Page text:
Norwest Venture Partners will invest the money in technology startups and other growth-stage private companies based in the U.S., India, Israel and China over the next three to four years, says managing partner Promod Haque.
Wells Fargo had a rough beginning to its year, cutting its quarterly dividends by 85% to 5 cents per share in March. The move was calculated to save the company $5 billion annually, but sent its share price spiraling. Then the federal government determined that the bank, which had taken $25 billion in TARP capital, would need $13.7 billion to pass its “stress test” in May. The company went on to raise additional funds via equity sales.
It is unclear, however, how this funding commitment might be related back to the financial position of Wells Fargo or the bank’s ability to repay its TARP loans.
“Obviously that’s not something we know about or get involved in,” says Haque.
The ongoing banking crisis had little or no impact on Norwest Venture Partners’ ability to raise its $1.2 billion fund, says Haque. “We’ve had a great year,” he says. “We work hard and have made money. And have consistently made money over the years. One of the things to remember is that our firm has had a very long history, it was started in 1961 and Norwest Corp. and Wells Fargo have been involved with us ever since.” (Norwest Corp. bought Wells Fargo in 1998, but opted to keep the Wells Fargo name.)
Wells Fargo may have had a tough year, but Norwest Venture Partners has been doing just fine lately.
The firm scored one of the few initial public offerings the tech industry saw in 2008, taking computing services company Rackspace Hosting, Inc. (NYSE: RAX) public. The firm owned more than 14% of the shares outstanding after the offering and the company’s market capitalization recently topped $2.3 billion.
More recently, the Palo Alto, Calif.-based firm sold video communications company LifeSize Communications, which had raised $90 million from venture capitalists including Norwest, to Logitech (NASDAQ: LOGI) for $405 million.
Successfully finding liquidity for its startups certainly helped the firm secure a commitment from Wells Fargo nearly twice as large as the $650 million fund it raised in 2006.
The larger fund size will support two initiatives the firm only recently began experimenting with: investments abroad and in expansion-stage private companies.
Norwest Venture Partners began investing outside of the U.S. in 2006 and has since opened an office in Tel Aviv with two investors, an office in Mumbai with four investors and an office in Bangalore with one investor. It makes its investments in China from either its U.S. office or from India.
Norwest Venture Partners has invested in 10 Indian companies, two Israeli companies and one Chinese company, according to data from Thomson Reuters (publisher of PEHub.com). These figures may under-report the actual investments made abroad, but Haque declined to provide any specific information about the firm’s aggregate investing activity, citing fears of compromising young companies that want their financing activity kept secret.
The venture firm is also moving into investing in “growth” or expansion stage private companies. The move mirrors similar strategic decisions made at other early stage VC firms during the past half-decade, as a stagnant market for initial public offerings (IPOs) has forced private companies to raise additional funds to survive.
The firm defines growth companies as profitable, with $50 million to $100 million in revenue that are looking for capital to finance rapid growth. These companies may have been boot-strapped, with little or no formal financing, or they may be previously backed by venture capitalists.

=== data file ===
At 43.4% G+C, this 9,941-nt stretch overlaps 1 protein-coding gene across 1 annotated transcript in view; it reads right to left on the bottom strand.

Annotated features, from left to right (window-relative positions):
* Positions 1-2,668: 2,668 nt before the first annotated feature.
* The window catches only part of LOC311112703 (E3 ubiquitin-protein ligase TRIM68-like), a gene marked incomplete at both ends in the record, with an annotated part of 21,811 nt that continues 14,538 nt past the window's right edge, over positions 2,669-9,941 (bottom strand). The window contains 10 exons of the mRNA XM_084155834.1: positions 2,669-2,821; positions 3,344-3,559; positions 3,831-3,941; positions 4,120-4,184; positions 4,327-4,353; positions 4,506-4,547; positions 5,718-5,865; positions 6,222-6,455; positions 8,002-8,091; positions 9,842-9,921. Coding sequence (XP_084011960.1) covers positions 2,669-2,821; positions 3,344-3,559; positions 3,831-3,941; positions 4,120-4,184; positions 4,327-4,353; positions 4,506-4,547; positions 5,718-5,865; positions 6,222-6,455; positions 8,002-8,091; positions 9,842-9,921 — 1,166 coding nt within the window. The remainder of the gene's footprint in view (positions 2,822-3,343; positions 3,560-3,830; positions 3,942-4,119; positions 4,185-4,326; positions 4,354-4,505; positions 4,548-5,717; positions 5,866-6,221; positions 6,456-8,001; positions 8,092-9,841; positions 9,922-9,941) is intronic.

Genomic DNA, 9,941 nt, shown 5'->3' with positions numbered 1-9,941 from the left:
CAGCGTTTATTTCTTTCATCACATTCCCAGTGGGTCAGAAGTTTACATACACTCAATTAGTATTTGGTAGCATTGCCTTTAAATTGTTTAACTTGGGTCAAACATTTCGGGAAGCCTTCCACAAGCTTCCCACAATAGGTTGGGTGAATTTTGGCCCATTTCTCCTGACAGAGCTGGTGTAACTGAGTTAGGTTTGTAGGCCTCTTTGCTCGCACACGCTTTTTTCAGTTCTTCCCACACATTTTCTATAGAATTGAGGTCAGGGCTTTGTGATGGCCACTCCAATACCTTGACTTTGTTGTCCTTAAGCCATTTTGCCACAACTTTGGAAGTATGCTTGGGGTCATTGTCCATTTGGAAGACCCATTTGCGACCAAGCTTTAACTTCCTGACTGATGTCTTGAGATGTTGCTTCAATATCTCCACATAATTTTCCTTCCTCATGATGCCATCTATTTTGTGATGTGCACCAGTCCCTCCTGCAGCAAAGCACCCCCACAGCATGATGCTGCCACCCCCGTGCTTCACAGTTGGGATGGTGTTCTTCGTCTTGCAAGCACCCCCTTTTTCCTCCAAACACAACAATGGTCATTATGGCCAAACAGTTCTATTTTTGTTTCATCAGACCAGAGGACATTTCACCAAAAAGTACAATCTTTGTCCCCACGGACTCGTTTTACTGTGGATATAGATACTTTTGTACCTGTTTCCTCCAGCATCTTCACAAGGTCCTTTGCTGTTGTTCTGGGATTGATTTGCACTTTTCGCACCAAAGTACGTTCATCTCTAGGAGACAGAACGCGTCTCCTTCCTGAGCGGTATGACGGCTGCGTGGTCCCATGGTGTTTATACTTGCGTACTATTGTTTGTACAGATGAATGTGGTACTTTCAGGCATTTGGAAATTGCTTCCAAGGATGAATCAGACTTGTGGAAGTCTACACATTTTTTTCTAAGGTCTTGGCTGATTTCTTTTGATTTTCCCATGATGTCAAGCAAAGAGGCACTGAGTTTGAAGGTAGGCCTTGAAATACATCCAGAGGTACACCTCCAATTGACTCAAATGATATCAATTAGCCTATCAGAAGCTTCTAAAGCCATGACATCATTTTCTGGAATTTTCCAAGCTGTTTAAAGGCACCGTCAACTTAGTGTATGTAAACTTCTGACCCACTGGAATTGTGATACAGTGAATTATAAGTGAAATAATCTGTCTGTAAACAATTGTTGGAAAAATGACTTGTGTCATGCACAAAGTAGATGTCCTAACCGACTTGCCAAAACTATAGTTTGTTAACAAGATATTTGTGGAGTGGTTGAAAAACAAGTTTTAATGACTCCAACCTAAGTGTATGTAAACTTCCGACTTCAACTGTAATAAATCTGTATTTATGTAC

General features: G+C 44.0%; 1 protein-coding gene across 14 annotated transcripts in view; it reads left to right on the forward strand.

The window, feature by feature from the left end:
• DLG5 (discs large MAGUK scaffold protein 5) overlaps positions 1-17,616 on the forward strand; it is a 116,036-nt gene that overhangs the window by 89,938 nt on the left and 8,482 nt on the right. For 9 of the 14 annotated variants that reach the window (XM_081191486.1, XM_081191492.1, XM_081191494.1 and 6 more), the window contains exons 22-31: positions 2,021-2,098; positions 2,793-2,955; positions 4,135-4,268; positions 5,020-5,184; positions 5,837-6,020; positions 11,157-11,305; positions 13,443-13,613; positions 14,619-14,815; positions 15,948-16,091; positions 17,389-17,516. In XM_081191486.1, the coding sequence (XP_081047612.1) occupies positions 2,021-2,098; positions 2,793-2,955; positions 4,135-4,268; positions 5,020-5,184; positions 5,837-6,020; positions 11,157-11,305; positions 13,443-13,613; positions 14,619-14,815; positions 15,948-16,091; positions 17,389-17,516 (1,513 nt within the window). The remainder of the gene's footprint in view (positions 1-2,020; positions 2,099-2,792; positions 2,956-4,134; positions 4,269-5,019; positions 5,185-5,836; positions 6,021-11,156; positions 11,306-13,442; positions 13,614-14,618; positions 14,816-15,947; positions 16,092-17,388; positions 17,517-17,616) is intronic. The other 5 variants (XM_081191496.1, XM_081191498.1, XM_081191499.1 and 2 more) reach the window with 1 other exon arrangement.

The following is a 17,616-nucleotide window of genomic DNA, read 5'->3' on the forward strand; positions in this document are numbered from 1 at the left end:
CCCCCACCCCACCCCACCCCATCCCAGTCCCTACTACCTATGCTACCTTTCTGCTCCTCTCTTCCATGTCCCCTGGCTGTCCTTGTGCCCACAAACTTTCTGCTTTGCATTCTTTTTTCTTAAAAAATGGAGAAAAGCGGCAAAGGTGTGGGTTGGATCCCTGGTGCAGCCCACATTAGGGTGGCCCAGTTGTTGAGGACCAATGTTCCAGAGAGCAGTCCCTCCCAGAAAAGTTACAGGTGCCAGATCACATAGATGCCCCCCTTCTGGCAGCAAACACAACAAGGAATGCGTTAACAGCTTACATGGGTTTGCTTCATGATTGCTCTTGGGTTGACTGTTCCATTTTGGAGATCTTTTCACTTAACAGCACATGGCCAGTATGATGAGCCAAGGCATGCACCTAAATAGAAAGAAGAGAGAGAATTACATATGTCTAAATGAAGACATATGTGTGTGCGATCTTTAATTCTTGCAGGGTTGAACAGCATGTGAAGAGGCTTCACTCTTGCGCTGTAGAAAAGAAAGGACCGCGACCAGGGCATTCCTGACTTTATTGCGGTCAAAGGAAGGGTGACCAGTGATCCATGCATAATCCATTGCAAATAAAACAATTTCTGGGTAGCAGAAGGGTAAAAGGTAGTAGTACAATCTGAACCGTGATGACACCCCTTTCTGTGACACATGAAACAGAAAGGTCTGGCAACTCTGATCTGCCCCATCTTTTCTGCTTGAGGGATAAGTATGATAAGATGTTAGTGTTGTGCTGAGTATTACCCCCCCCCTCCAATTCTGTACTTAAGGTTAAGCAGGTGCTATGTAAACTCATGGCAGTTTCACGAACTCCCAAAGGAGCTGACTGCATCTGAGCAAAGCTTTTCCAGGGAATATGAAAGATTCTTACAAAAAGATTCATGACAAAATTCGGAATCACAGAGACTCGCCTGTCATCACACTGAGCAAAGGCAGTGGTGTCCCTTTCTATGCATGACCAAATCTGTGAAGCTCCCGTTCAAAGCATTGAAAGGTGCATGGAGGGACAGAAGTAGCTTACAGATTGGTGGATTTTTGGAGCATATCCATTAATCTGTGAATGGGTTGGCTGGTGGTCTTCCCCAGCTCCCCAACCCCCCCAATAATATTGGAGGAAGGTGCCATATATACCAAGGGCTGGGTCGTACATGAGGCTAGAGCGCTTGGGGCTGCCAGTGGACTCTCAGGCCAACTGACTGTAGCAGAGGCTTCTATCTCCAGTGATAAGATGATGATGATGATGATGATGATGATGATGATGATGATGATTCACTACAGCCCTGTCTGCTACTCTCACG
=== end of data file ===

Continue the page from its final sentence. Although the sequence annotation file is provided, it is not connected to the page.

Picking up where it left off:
Haque says the firm sees synergies between the early stage investing it has long practiced and the growth stage investing practice it is just beginning. He gives the National Stock Exchange of India Ltd. as an example. Norwest paid INR2.5 billion ($53.1 million) to acquire 2.11% of the company in a secondary sale from IL&FS Securities Services Ltd. in June. “We’ve invested in financial services companies before and seen how they can use software to grow,” says Haque. “At the same time, we’re investing in startups today that are building software in the cloud computing arena that financial services companies can use. We can use our expertise to invest in different stages.”
Norwest Venture Partners will also re-open an investing practice in medical devices and health care informatics it had moved away from more than a decade ago. The firm’s major focus areas will be on applying software to every aspect of health care from genomics to medical records and on medical devices that act as integrated systems of semiconductors and software.
“Both in the U.S. and developed countries there are interesting innovations and reforms happening,” Haque says. “Change always creates opportunities and new entrants. We believe there will be some interesting opportunities there.”
The firm is looking to hire investors to fill out its health care investing team.
Other major technology focuses for the firm’s new fund will include IT systems and infrastructure, cloud computing and online software applications for businesses, media, gaming and technology-enabled services.
Norwest Venture Partners has shied away from making investments in the alternative energy generation sector. “We wouldn’t do big solar farms because it’s too capital intensive,” says Haque. The firm remains open to financing startups supplying software to improve energy efficiency, Haque says.
Haque declined to comment when asked if he and his team mates were compensated with a fee and carry structure—as many VCs who raise money from multiple investors do. Such a structure could allow the Norwest Venture Partners team to rake in very large pay packages if their investments meet with success.